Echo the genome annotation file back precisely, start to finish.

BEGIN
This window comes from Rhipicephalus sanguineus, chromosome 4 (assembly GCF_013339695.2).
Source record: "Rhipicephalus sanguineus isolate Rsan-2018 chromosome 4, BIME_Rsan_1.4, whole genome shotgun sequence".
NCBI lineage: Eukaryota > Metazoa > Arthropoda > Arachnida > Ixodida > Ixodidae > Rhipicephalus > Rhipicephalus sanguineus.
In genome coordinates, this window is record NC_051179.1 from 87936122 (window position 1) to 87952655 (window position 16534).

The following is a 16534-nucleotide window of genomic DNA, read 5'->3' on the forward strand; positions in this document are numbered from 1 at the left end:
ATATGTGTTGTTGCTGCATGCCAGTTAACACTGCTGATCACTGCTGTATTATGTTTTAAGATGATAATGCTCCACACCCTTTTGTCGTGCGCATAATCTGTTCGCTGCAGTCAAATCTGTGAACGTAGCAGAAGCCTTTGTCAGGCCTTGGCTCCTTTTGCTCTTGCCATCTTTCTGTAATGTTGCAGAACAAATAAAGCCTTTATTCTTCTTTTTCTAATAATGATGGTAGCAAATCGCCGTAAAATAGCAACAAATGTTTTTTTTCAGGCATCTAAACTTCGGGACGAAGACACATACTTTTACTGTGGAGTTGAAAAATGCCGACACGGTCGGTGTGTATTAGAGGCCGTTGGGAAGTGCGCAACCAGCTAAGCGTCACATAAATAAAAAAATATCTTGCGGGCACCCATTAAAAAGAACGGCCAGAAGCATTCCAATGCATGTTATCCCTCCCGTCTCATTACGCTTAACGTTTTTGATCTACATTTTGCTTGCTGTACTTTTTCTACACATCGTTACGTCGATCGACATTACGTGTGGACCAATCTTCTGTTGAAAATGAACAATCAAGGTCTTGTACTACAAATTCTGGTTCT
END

This window comes from Rhipicephalus sanguineus, chromosome 4 (assembly GCF_013339695.2).
Source record: "Rhipicephalus sanguineus isolate Rsan-2018 chromosome 4, BIME_Rsan_1.4, whole genome shotgun sequence".
NCBI lineage: Eukaryota > Metazoa > Arthropoda > Arachnida > Ixodida > Ixodidae > Rhipicephalus > Rhipicephalus sanguineus.
In genome coordinates, this window is record NC_051179.1 from 87936122 (window position 1) to 87952655 (window position 16534).

The following is a 16534-nucleotide window of genomic DNA, read 5'->3' on the forward strand; positions in this document are numbered from 1 at the left end:
ATATGTGTTGTTGCTGCATGCCAGTTAACACTGCTGATCACTGCTGTATTATGTTTTAAGATGATAATGCTCCACACCCTTTTGTCGTGCGCATAATCTGTTCGCTGCAGTCAAATCTGTGAACGTAGCAGAAGCCTTTGTCAGGCCTTGGCTCCTTTTGCTCTTGCCATCTTTCTGTAATGTTGCAGAACAAATAAAGCCTTTATTCTTCTTTTTCTAATAATGATGGTAGCAAATCGCCGTAAAATAGCAACAAATGTTTTTTTTCAGGCATCTAAACTTCGGGACGAAGACACATACTTTTACTGTGGAGTTGAAAAATGCCGACACGGTCGGTGTGTATTAGAGGCCGTTGGGAAGTGCGCAACCAGCTAAGCGTCACATAAATAAAAAAATATCTTGCGGGCACCCATTAAAAAGAACGGCCAGAAGCATTCCAATGCATGTTATCCCTCCCGTCTCATTACGCTTAACGTTTTTGATCTACATTTTGCTTGCTGTACTTTTTCTACACATCGTTACGTCGATCGACATTACGTGTGGACCAATCTTCTGTTGAAAATGAACAATCAAGGTCTTGTACTACAAATTCTGGTTCT